That’s what Hot Rod magazine’s Technical Editor Ray Brock called the fuel-injected ’61 Vette he road tested for the magazine’s July 1961 issue.
The car was borrowed from a local dealer, Harry Mann Chevrolet in Los Angeles. It was brand new, with just 250 miles on the odometer, but Mann’s mechanics went through the car to make sure everything was working properly. The only modification they made was to intake valve lash (set at 0.008-inch rather than the factory spec 0.012) “to increase effective intake timing slightly,” Brock said. “Everything else was absolutely stock.”
In this case that meant a $3,934 1961 Corvette; the fuel-injected, 315hp V-8, the most powerful engine offered that year (and a $484.20 option); four-speed manual transmission ($188.30); Positraction diff with 4.11 gears ($43.05); plus a radio, heater, and whitewall tires, bringing the as-tested price to $5,078.25. “The price, although high for the average person, assumes a more reasonable perspective when you consider that this particular car will compete quality-wise and performance-wise with foreign production models that cost twice as much and are not nearly as ‘driveable’ on the street,” Brock pointed out.
The fuelie’s driveability came up several times in the story. He described it as a “full-blown competition engine… [that] can be driven on city streets without being unmanageable.” He did call the engine’s idle “a little ragged and fast (about 950 rpm), but with the high-performance camshaft and closer-than-stock intake valve setting, this was to be expected.”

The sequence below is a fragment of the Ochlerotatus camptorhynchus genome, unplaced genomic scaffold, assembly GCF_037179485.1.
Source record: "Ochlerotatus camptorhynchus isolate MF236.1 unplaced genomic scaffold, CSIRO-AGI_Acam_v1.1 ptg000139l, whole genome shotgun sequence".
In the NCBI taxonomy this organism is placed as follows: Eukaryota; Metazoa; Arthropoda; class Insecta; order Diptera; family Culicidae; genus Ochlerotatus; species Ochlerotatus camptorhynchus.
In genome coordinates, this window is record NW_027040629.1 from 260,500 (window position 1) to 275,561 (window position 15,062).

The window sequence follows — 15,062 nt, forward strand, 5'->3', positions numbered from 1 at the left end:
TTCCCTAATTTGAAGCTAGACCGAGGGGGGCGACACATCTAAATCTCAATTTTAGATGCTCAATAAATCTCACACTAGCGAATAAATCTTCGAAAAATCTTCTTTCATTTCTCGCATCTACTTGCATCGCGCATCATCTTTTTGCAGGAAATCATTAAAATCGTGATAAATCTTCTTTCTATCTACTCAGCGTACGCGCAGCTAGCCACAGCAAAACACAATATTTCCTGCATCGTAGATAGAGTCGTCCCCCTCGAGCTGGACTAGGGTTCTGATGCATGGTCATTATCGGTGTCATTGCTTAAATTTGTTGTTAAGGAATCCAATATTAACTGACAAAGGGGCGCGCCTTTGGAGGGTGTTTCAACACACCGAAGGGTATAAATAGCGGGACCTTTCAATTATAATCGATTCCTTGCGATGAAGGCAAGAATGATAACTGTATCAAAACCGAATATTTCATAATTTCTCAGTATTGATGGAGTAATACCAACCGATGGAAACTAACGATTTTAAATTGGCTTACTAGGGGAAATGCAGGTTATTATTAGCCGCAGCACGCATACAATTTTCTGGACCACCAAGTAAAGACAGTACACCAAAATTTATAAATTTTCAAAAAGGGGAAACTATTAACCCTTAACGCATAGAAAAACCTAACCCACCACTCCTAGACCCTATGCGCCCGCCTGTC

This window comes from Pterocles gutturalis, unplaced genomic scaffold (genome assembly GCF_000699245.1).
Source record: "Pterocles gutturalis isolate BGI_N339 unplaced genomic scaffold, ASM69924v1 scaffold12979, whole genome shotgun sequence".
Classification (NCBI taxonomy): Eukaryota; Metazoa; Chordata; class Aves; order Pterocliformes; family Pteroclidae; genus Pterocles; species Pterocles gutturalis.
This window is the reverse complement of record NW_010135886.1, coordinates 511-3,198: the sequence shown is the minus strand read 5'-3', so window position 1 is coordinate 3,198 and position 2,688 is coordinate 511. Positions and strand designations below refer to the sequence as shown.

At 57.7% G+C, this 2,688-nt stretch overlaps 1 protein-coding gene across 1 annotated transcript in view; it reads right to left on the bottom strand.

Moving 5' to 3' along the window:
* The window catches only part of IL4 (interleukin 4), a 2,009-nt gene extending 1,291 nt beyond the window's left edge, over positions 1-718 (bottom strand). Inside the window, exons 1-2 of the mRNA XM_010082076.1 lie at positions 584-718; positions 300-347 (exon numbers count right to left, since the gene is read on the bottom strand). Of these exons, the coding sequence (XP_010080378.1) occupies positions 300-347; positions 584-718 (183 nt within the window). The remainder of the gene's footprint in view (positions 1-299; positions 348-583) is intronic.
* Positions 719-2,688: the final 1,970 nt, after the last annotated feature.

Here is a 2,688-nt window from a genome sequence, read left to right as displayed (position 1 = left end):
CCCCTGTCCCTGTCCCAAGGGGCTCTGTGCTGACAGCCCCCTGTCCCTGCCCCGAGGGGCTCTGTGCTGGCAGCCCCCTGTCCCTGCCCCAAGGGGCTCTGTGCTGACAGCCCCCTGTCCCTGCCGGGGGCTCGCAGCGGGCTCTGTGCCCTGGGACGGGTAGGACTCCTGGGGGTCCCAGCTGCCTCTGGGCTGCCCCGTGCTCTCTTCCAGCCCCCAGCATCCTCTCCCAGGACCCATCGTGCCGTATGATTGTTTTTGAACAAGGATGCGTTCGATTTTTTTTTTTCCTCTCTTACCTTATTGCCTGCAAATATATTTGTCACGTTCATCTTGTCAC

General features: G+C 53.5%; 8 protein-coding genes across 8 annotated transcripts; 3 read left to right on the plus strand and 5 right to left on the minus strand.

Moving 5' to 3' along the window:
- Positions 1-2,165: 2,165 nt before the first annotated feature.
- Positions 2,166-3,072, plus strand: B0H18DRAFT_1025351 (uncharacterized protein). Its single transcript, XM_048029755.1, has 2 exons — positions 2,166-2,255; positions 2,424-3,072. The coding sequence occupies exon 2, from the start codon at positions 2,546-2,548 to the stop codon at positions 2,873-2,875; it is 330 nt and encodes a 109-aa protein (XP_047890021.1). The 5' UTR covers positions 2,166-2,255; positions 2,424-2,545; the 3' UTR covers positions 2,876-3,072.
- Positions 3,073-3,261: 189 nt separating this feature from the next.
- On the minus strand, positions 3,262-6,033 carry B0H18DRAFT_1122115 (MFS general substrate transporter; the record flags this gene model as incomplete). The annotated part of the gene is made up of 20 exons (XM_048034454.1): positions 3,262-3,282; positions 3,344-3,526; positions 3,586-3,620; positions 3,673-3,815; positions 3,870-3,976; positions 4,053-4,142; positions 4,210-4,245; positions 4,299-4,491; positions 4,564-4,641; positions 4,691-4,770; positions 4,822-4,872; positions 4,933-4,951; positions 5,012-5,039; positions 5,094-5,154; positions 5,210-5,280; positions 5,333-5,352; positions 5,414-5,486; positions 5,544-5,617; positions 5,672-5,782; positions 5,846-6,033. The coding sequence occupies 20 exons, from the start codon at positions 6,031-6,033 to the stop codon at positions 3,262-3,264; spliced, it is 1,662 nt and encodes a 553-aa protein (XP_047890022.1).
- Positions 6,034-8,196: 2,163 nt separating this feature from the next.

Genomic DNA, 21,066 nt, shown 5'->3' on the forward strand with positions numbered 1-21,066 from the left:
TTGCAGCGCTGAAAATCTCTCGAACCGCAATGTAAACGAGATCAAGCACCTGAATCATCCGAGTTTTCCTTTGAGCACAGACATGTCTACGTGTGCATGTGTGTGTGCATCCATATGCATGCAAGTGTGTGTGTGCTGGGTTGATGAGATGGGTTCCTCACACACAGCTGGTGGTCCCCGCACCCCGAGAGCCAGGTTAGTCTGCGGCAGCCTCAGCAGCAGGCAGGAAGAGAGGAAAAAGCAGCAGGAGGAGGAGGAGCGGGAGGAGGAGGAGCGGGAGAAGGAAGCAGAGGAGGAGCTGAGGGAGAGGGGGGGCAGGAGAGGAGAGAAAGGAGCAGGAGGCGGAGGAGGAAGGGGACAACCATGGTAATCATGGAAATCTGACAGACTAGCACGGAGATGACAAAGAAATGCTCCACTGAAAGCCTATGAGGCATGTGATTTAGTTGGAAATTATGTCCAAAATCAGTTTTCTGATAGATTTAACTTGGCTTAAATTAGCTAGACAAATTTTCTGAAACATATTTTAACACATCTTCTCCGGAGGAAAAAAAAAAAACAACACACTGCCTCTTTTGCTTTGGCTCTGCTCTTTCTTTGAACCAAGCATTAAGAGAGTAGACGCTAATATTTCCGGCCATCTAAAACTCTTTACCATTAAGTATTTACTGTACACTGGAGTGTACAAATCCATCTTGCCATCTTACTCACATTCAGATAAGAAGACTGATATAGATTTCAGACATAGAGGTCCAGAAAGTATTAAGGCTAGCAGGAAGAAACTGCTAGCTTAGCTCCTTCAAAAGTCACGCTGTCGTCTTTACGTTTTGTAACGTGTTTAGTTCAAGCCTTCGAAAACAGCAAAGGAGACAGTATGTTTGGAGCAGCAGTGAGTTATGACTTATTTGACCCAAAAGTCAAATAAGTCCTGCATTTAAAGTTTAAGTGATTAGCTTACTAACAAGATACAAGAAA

That bit of engine tuning, plus the 4.11 gears and a set of sticky Butyl tires got Brock down the quarter-mile at just a tick under 105 mph. “Not bad for a beginner.” He was less enamored of those Butyl tires while driving winding roads, as “they gave too much front wheel traction on tight corners. With power applied to the rear wheels, the rear of the car would ‘get loose,’ but the fronts would ‘stick’ too well and cause oversteer. Other Corvettes we have driven in recent years maintained a more equal balance between front and rear.”
Brock loved the BorgWarner four-speed in his tester. “If we were to choose the one item that has made Corvette in sports car society, it would be the four-speed transmission. Synchronous meshing in all four gears, the transmission not only raised Corvette performance to the point where it could compete in bonafide sport car races but also made the car a real pleasure to drive. A short session running up and down through the gears of a Corvette four-speed gives anybody a new outlook on life.”